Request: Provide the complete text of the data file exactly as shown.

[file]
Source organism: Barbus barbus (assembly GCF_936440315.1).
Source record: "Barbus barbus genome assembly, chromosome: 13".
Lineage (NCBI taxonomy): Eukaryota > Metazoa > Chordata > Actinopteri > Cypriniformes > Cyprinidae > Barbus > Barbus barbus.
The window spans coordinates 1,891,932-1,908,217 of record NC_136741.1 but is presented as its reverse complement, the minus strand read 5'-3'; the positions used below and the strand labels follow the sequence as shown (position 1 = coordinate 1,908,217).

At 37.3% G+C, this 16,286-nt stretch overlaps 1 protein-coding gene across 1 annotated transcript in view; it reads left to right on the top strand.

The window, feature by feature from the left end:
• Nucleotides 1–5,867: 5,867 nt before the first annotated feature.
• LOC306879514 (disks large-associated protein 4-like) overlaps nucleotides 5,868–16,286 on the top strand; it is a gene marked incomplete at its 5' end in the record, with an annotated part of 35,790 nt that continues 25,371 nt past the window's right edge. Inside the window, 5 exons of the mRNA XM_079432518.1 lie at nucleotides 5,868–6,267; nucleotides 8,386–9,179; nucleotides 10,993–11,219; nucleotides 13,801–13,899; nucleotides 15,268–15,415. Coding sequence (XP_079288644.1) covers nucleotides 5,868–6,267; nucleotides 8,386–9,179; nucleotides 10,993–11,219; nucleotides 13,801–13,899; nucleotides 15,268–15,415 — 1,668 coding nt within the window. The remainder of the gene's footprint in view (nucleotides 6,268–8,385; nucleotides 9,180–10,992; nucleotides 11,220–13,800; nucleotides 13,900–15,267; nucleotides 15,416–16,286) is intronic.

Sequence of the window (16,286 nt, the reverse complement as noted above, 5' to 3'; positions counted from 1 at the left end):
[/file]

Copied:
Source organism: Barbus barbus (assembly GCF_936440315.1).
Source record: "Barbus barbus genome assembly, chromosome: 13".
Lineage (NCBI taxonomy): Eukaryota > Metazoa > Chordata > Actinopteri > Cypriniformes > Cyprinidae > Barbus > Barbus barbus.
The window spans coordinates 1,891,932-1,908,217 of record NC_136741.1 but is presented as its reverse complement, the minus strand read 5'-3'; the positions used below and the strand labels follow the sequence as shown (position 1 = coordinate 1,908,217).

At 37.3% G+C, this 16,286-nt stretch overlaps 1 protein-coding gene across 1 annotated transcript in view; it reads left to right on the top strand.

The window, feature by feature from the left end:
• Nucleotides 1–5,867: 5,867 nt before the first annotated feature.
• LOC306879514 (disks large-associated protein 4-like) overlaps nucleotides 5,868–16,286 on the top strand; it is a gene marked incomplete at its 5' end in the record, with an annotated part of 35,790 nt that continues 25,371 nt past the window's right edge. Inside the window, 5 exons of the mRNA XM_079432518.1 lie at nucleotides 5,868–6,267; nucleotides 8,386–9,179; nucleotides 10,993–11,219; nucleotides 13,801–13,899; nucleotides 15,268–15,415. Coding sequence (XP_079288644.1) covers nucleotides 5,868–6,267; nucleotides 8,386–9,179; nucleotides 10,993–11,219; nucleotides 13,801–13,899; nucleotides 15,268–15,415 — 1,668 coding nt within the window. The remainder of the gene's footprint in view (nucleotides 6,268–8,385; nucleotides 9,180–10,992; nucleotides 11,220–13,800; nucleotides 13,900–15,267; nucleotides 15,416–16,286) is intronic.

Sequence of the window (16,286 nt, the reverse complement as noted above, 5' to 3'; positions counted from 1 at the left end):